Fonterra taps into Asia's appetite for lactoferrin

Related tags Milk

Fonterra has built a new dairy protein processing plant in order to
meet growing demand for lactoferrin in Japan, Korea, China and

The $15 million factory in Hautapu, New Zeland, features cutting-edge milk protein fractionation technology, which will be used initially for extracting lactoferrin, a high value component of milk that Fonterra claims has an important role in boosting the body's immunity.

The total global market for lactoferrin is about 90 metric tonnes a year, with a selling price of US$300 a kilogram or more. About 80 per cent of market consumption is in Japan, followed by Korea with 14 per cent. Fonterra will initially launch the product in these two markets.

"Lactoferrin will be to the dairy industry what aspirin has been to the pharmaceutical industry,"​ said Fonterra's head of health & nutrition Patrick Geals.

"Research shows that it is the body's first line of defence against infections, it boosts the immune system and may have useful properties in the treatment of some tumours."

The opening of the plant is therefore an important statement by Fonterra that there is great potential at the high-value end of the dairy industry. Indeed, Fonterra hopes that the extraction of lactoferrin will be just the first step in developing the group's ability to extract bioactives.

Bioactives are high value, minute components of milk, and have been identified as a major driver of Fonterra's value-add ingredients business in a number of key markets.

"The really exciting thing is that we will be able to use this technology to extract other target protein fractions or bioactives,"​ said Fonterra project manager Rob Boswell.

"The Hautapu facility provides a pipeline for future value-add, innovative speciality milk products and commercialisation of these."

Lactoferrin is in demand because of its nutritional and immune-enhancing properties as an ingredient in a range of products. These include infant formula, yoghurts, and speciality nutritional formulations. It can even be used as an additive in fresh milk to extend shelf life.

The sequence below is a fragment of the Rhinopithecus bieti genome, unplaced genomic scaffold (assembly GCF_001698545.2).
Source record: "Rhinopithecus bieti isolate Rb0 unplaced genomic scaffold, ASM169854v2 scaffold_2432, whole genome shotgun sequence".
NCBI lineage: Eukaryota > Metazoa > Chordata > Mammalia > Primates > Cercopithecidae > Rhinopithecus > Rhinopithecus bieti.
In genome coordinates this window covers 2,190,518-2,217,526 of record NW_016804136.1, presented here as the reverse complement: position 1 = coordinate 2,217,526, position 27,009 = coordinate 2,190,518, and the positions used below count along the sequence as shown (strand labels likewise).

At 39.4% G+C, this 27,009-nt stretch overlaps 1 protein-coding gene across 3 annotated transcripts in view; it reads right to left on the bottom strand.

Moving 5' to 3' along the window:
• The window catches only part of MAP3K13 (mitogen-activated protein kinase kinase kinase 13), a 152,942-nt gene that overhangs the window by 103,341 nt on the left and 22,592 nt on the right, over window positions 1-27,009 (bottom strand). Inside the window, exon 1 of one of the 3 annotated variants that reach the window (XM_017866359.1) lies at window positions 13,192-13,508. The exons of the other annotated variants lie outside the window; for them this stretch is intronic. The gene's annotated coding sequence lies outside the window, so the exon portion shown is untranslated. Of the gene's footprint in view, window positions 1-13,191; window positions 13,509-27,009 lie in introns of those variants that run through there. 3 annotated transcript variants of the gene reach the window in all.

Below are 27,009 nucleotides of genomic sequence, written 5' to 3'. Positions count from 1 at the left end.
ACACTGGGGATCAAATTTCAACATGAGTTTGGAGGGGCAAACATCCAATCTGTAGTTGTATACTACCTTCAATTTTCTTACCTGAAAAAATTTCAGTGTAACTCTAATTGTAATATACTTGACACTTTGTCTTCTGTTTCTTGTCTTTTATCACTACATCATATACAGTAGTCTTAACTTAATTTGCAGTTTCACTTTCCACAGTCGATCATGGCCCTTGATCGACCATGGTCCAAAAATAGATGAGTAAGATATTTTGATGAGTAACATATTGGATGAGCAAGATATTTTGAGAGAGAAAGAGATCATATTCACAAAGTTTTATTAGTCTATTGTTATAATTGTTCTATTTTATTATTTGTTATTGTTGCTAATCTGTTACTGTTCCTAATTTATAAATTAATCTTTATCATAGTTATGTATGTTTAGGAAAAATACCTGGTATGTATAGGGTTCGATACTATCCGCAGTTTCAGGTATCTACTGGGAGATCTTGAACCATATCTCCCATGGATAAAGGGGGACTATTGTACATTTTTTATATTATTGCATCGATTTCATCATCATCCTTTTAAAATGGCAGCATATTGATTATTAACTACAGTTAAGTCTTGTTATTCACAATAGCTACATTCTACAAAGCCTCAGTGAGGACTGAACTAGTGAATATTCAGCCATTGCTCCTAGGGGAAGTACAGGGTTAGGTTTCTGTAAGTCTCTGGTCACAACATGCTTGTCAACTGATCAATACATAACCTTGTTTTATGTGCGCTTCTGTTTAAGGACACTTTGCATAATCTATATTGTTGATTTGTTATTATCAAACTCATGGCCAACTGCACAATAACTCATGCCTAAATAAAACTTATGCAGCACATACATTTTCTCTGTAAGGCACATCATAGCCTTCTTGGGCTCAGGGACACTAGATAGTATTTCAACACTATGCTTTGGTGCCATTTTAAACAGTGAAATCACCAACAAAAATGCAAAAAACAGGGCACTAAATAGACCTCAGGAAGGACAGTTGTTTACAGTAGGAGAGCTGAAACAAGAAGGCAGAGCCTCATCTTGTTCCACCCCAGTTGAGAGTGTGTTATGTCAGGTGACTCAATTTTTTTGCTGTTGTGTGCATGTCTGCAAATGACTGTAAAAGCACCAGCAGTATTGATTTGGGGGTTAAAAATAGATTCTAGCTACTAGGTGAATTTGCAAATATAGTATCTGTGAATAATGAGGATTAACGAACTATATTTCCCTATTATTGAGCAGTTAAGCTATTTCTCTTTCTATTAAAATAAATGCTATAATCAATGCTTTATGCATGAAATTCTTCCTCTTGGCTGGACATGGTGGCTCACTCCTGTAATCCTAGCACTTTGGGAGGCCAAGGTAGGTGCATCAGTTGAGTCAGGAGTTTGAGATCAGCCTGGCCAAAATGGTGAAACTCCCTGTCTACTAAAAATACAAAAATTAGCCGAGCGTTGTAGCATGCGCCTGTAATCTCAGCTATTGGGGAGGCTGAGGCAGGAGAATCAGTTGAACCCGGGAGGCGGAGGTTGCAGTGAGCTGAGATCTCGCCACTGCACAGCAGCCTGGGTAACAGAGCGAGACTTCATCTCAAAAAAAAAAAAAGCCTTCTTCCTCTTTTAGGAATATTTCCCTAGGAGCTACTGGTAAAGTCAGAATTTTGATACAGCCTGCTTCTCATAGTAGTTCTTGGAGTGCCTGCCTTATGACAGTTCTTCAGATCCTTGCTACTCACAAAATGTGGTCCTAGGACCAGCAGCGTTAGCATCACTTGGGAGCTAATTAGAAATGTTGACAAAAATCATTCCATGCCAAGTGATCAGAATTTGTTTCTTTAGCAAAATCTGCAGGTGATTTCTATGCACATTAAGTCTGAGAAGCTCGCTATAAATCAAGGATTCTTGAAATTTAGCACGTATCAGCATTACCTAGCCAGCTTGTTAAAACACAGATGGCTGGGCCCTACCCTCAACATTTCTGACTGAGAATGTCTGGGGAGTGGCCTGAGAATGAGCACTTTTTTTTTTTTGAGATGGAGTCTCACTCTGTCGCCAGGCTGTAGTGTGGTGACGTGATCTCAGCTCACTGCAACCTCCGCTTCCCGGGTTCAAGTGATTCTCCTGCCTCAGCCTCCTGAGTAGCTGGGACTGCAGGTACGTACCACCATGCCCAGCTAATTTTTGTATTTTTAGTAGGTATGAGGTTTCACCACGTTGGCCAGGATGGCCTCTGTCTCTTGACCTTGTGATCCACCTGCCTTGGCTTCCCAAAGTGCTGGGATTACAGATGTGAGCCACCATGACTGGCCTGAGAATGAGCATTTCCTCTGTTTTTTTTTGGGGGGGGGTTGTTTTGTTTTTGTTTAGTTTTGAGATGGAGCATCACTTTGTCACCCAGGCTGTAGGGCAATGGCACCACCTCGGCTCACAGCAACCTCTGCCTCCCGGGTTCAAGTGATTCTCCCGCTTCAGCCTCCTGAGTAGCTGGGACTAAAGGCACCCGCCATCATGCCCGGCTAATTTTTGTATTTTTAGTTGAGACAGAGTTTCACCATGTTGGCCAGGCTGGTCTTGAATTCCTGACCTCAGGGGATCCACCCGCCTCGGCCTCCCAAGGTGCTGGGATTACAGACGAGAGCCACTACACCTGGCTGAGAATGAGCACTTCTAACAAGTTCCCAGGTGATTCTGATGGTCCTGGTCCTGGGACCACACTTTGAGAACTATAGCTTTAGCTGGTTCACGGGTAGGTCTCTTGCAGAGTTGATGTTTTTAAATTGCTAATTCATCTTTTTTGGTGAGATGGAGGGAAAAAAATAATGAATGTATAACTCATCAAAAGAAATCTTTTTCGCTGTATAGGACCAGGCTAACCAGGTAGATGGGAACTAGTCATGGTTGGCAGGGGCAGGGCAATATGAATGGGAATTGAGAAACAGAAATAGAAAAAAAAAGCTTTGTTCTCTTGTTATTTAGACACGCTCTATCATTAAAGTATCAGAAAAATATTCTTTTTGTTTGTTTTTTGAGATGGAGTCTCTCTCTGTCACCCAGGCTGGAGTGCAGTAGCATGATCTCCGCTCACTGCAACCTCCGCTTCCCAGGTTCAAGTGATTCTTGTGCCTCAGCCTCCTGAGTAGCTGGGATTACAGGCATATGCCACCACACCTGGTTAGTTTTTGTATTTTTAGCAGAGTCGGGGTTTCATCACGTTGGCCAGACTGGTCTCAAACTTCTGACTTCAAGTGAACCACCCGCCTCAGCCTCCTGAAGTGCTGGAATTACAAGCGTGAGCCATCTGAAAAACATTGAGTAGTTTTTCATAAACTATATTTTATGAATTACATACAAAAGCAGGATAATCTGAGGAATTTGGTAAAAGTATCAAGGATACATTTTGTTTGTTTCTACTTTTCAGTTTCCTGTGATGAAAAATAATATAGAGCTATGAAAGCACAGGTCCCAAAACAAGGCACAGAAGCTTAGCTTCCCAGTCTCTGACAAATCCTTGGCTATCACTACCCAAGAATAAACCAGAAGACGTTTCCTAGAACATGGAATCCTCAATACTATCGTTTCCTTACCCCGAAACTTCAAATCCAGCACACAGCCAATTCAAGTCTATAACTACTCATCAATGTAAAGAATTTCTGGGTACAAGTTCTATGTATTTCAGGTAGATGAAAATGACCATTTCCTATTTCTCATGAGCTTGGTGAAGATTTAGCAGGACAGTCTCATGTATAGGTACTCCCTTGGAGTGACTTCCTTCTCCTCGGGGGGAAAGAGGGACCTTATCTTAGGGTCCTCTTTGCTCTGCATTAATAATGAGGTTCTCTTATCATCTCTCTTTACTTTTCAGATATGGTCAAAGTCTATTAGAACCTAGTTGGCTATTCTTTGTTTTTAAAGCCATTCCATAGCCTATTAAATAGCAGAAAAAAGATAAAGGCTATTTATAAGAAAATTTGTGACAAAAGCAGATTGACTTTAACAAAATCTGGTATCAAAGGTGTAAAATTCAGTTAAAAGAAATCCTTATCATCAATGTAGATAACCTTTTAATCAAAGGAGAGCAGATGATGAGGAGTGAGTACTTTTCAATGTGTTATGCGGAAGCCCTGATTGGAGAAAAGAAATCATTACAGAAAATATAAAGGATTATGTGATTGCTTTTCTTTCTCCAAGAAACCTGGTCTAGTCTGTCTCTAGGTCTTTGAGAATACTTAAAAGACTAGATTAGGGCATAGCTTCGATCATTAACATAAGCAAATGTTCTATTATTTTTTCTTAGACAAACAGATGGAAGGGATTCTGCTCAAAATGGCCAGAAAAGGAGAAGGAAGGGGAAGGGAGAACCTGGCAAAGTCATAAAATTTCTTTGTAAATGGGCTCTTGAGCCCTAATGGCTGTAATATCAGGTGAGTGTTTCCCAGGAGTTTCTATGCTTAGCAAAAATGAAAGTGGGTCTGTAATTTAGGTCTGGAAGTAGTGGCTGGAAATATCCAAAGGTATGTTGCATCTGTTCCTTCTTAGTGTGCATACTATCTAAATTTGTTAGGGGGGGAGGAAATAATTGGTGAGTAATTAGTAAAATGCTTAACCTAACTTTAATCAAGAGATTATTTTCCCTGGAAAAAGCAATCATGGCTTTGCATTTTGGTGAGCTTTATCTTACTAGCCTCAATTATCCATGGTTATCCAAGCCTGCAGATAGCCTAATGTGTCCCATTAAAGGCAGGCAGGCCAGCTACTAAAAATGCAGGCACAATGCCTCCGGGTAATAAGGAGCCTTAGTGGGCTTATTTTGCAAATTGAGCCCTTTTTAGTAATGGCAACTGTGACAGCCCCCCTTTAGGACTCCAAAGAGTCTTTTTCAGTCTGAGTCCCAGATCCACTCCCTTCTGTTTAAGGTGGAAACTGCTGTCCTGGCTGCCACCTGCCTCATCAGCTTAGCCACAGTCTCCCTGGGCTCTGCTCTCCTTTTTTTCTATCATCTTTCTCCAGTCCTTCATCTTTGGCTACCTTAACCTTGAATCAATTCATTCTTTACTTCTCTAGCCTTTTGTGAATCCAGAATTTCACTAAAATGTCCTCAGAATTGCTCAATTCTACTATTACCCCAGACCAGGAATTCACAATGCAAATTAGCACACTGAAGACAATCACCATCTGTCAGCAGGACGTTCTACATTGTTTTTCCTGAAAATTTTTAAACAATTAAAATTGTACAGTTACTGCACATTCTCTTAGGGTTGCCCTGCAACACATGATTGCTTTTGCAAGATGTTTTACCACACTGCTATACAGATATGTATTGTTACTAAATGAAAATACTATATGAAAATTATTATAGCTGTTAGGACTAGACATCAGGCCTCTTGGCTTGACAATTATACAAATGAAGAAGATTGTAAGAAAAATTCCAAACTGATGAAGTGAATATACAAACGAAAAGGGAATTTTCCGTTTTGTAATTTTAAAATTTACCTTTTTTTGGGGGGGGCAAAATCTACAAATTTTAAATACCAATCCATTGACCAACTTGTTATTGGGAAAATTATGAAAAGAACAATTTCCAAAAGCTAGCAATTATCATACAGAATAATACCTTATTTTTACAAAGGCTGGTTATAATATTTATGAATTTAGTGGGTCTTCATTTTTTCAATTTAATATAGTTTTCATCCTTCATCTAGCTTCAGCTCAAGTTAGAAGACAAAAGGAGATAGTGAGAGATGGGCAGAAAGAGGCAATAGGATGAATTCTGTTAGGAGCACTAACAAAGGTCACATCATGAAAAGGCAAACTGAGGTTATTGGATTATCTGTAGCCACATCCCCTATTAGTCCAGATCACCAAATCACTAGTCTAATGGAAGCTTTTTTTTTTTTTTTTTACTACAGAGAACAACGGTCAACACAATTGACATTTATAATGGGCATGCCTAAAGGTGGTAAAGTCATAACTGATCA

While the precise biological role for lactoferrin has yet to be fully established, Geals said the single whey protein, found in the milk of most mammals, is the subject of intense scientific focus.

"There have been six global conferences solely dedicated to lactoferrin since 1992 to try to determine its biological roles or functions. This shows the extent of global interest and its importance,"​ he said.

Unlike commodity dairy products, annual production of lactoferrin and other bioactives is measured in kilograms, not metric tonnes.

"Lactoferrin is a very active protein fraction of milk, which is low volume but high value. It comprises only two hundredths of a percent of milk volume and is used as an ingredient in consumer products in minute quantities,"​ said Boswell.

Fonterra's health & nutrition division, a leader in the development of bioactive ingredients from milk, is one of the company's five value added, speciality ingredient businesses. Another, fresh dairy solutions, based in Mexico and Europe, is developing protein-based solutions for chilled dairy applications such as yoghurts and fresh, soft cheeses.

DairiConcepts, a joint venture with Dairy Farmers of America, is leveraging Fonterra's cheese flavour technologies to focus on the huge United States convenience foods market. Milk protein concentrate, manufactured at DairiConcepts' Portales plant in New Mexico, is used as a base for a wide range of products, enabling cost-effective manufacture of more product from the same volume of milk.

Such activity suggests that the valued-added dairy industry has room for further innovation and growth. Together these businesses are achieving target growth rates of 12 per cent a year, generating revenue of $500 million in the last financial year.

Related topics Ingredients

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